Two big events caused a flurry of trading in game stocks today. Game publisher Activision Blizzard’s announcement of its $8.2 billion Vivendi buyout drove the company’s stock up 15 percent on Friday, while social-games maker Zynga fell 14 percent after its loss report and its decision to withdraw from making online gambling games for the U.S. market. That may very well mean that shareholders sold Zynga and bought Activision.
This tale of the two stocks says a lot about what is happening in the video game business right now. Activision Blizzard, which has pooled its resources behind three giant game properties (Destiny, Call of Duty, and Skylanders) is enjoying the benefits of being focused on blockbusters. Zynga, meanwhile, is being punished for its lack of focus and is moving fast to double down on what it is good at: social games. Concentrating on successful properties is evidently the way to succeed in this hit-driven part of the entertainment world.
The Activision Blizzard deal came about because major shareholder Vivendi tried to extract a large dividend from its game holdings. That would have been good for Vivendi, but it would have taken a lot of cash out of the game company.
To avoid that, Activision Blizzard co-chairmen Bobby Kotick and Brian Kelly led a buyout of Vivendi’s shares, reducing its holdings from 60 percent to 12 percent. Activision raised $1.2 billion from its own cash and $2.34 billion from new investors such as Tencent to pay off Vivendi. It also borrowed $4.6 billion. After the buyout, Activision will be about 63 percent held by the public, 12 percent by Vivendi, and 25 percent by Kotick, Kelly, and its investor group. And Activision Blizzard will still have access to its $3 billion cash hoard.
Ben Schachter, an analyst at Macquarie Capital, wrote, “The most widely anticipated deal in the video game industry has finally happened. From an Activision perspective, this is clearly a positive outcome for many reasons.” He noted that the management group was able to do the buyout at a discounted price of $13.60 a share (Activision closed at $17.48 a share today). He also noted it was important to get Kotick and Kelly recommitted to the company, as they personally put in more than $100 million into the deal. It also gets them financial independence to allow it to do more strategic maneuvering, like buying other companies. Having Tencent as an investor also gives the big Western company more opportunity to expand in Asia. And the distraction of having the big transaction hanging over its head is finally gone.
Zynga, meanwhile, shocked the street by not only reporting further deterioration of its monthly active users for its mostly casual social games. It also said that it would no longer apply for licenses in states in the U.S. to allow it to create real-money online gambling games. Zynga’s David Ko, chief operations officer, noted that Zynga’s core casual poker game lost users in the quarter and that the company really had to focus on getting that game and other social games back on track, rather than expand into real-money gambling.
Scott Devitt, an analyst at Morgan Stanley, wrote that newly appointed chief executive Don Mattrick said on the analyst call on Thursday that Zynga may have two to four quarters of volatility ahead as it refocuses on its core opportunities in free-to-play social games. Devitt lowered estimates to reflect the lower-than-expected guidance. He wrote, “Zynga no longer appears to be the leader in U.S. web social gaming, but its audience is still significant at 39 million daily active users.” He said the company appears to be losing share to competitors.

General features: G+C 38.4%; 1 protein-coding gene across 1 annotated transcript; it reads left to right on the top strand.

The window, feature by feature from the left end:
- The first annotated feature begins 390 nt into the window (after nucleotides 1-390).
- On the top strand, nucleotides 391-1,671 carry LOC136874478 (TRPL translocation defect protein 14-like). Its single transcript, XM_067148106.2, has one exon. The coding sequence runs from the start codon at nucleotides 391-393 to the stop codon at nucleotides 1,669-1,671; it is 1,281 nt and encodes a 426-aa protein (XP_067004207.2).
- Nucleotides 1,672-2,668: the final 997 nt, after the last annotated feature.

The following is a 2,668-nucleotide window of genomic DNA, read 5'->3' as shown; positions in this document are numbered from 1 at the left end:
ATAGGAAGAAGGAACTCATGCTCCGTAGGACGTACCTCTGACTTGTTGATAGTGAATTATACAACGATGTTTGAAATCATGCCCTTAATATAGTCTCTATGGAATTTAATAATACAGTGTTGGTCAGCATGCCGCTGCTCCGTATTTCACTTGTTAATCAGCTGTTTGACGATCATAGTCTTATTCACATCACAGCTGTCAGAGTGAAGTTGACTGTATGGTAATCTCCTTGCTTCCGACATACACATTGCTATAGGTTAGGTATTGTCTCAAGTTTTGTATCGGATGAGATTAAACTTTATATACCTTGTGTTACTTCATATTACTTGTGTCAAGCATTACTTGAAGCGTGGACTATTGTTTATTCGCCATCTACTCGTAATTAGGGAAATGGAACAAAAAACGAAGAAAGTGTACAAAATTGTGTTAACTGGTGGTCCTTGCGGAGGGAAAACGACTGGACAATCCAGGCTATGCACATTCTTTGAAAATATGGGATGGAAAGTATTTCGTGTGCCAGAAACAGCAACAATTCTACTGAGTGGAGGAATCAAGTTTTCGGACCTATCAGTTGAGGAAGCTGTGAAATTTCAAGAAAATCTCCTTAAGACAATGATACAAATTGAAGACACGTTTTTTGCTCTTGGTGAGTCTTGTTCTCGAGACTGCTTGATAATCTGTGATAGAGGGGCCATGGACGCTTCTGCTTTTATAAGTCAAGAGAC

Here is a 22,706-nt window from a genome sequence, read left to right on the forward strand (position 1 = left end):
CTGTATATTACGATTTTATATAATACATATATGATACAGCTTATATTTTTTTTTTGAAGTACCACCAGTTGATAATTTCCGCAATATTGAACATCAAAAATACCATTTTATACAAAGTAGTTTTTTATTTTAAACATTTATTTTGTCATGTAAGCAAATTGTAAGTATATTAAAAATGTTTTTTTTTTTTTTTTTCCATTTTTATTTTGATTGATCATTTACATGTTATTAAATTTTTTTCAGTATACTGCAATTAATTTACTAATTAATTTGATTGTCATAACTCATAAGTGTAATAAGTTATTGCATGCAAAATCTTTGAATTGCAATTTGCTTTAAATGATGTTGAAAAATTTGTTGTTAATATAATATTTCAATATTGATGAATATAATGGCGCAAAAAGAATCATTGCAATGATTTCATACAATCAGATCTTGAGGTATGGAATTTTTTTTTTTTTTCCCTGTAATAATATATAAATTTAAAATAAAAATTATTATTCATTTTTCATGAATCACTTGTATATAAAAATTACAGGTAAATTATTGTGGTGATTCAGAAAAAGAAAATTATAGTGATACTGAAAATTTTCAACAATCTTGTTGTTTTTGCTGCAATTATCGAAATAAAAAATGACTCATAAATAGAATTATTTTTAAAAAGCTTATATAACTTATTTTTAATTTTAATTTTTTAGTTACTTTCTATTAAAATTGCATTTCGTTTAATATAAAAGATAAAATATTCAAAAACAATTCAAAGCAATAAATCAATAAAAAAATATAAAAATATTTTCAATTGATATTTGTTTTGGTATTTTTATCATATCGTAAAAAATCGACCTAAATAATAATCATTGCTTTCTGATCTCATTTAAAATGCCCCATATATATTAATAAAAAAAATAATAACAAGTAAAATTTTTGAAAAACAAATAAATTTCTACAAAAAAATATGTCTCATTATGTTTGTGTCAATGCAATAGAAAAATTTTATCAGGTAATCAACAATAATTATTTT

Doug Creutz, analyst at Cowen, wrote, “Activision will now be a fully independent company … eligible for inclusion in the S&P 500.” That will enable it to benefit from a wider pool of potential investors who could buy its stock. He noted that the company’s massively multiplayer online role-playing game (MMORPG) World of Warcraft lost 600,000 users in the second quarter, with paying subscribers falling to 7.7 million (from 10 million at the end of 2012), but most of the losses appear to be confined to Asia.
Sean McGowan, an analyst at Needham, removed his buy rating on Zynga, as “the company has eliminated much of the potential upside for the stock, while the weakness in poker could indicate that the once ‘untouchable’ pillars of the company are weakening.'”
Sterne Agee analyst Arvind Bhatia also noted that Zynga’s third-quarter guidance was a lot weaker than expected, and the move out of U.S. gambling will disappoint the Zynga bulls. He said the success of FarmVille as a franchise is encouraging, but older games are continuing to underperform. He thinks management is getting its spending under control and is becoming more strict on what it greenlights in terms of new titles.
Schachter at Macquarie said that Zynga’s turnaround is going to take time and he remains cautious on it. Regarding the move away from gambling, he said, “While we don’t necessarily think this is a bad idea, nor had we built any revenue into our money from real-money gaming, the fact is many investors owned the stock almost solely for their belief in the real-money gaming potential.” Meanwhile, he says Zynga’s problem is it has no sustainable advantage in mobile, the hottest of the game markets.
Colin Sebastian, an analyst at Baird Equity Research, said Zynga runs the risk of having “negative network effects” settling in, with losses driving further losses. Analyst Michael Pachter at Wedbush Securities, said of Mattrick that he “knows when to hold ’em, knows when to fold ’em.” Pachter is optimistic that Mattrick will bring about meaningful changes at Zynga.